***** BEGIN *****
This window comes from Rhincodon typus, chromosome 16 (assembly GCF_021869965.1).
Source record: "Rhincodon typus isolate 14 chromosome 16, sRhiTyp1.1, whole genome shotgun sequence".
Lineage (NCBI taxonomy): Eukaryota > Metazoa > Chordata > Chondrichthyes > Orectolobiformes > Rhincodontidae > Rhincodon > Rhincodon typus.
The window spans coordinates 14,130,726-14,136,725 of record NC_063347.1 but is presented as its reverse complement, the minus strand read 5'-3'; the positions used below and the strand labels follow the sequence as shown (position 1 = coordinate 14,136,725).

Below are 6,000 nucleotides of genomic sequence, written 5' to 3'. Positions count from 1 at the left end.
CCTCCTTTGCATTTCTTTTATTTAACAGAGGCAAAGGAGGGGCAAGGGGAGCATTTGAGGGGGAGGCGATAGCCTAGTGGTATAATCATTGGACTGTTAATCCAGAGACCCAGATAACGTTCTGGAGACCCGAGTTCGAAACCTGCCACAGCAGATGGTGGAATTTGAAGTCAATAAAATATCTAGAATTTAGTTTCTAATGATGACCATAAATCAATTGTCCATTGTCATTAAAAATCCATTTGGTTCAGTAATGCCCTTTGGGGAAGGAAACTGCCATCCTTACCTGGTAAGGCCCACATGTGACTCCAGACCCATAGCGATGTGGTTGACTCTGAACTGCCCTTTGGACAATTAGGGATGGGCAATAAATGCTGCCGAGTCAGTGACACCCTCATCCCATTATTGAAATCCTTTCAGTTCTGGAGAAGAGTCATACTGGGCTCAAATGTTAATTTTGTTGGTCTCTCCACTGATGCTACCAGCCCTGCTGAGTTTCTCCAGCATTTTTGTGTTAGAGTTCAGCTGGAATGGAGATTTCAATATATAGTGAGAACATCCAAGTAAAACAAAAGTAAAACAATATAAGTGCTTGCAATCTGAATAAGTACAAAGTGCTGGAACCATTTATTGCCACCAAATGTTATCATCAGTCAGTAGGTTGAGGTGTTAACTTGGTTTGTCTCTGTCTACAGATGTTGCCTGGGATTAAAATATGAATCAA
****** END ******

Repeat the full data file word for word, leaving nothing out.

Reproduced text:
This window comes from Rhincodon typus, chromosome 16 (assembly GCF_021869965.1).
Source record: "Rhincodon typus isolate 14 chromosome 16, sRhiTyp1.1, whole genome shotgun sequence".
Lineage (NCBI taxonomy): Eukaryota > Metazoa > Chordata > Chondrichthyes > Orectolobiformes > Rhincodontidae > Rhincodon > Rhincodon typus.
The window spans coordinates 14,130,726-14,136,725 of record NC_063347.1 but is presented as its reverse complement, the minus strand read 5'-3'; the positions used below and the strand labels follow the sequence as shown (position 1 = coordinate 14,136,725).

Below are 6,000 nucleotides of genomic sequence, written 5' to 3'. Positions count from 1 at the left end.
CCTCCTTTGCATTTCTTTTATTTAACAGAGGCAAAGGAGGGGCAAGGGGAGCATTTGAGGGGGAGGCGATAGCCTAGTGGTATAATCATTGGACTGTTAATCCAGAGACCCAGATAACGTTCTGGAGACCCGAGTTCGAAACCTGCCACAGCAGATGGTGGAATTTGAAGTCAATAAAATATCTAGAATTTAGTTTCTAATGATGACCATAAATCAATTGTCCATTGTCATTAAAAATCCATTTGGTTCAGTAATGCCCTTTGGGGAAGGAAACTGCCATCCTTACCTGGTAAGGCCCACATGTGACTCCAGACCCATAGCGATGTGGTTGACTCTGAACTGCCCTTTGGACAATTAGGGATGGGCAATAAATGCTGCCGAGTCAGTGACACCCTCATCCCATTATTGAAATCCTTTCAGTTCTGGAGAAGAGTCATACTGGGCTCAAATGTTAATTTTGTTGGTCTCTCCACTGATGCTACCAGCCCTGCTGAGTTTCTCCAGCATTTTTGTGTTAGAGTTCAGCTGGAATGGAGATTTCAATATATAGTGAGAACATCCAAGTAAAACAAAAGTAAAACAATATAAGTGCTTGCAATCTGAATAAGTACAAAGTGCTGGAACCATTTATTGCCACCAAATGTTATCATCAGTCAGTAGGTTGAGGTGTTAACTTGGTTTGTCTCTGTCTACAGATGTTGCCTGGGATTAAAATATGAATCAA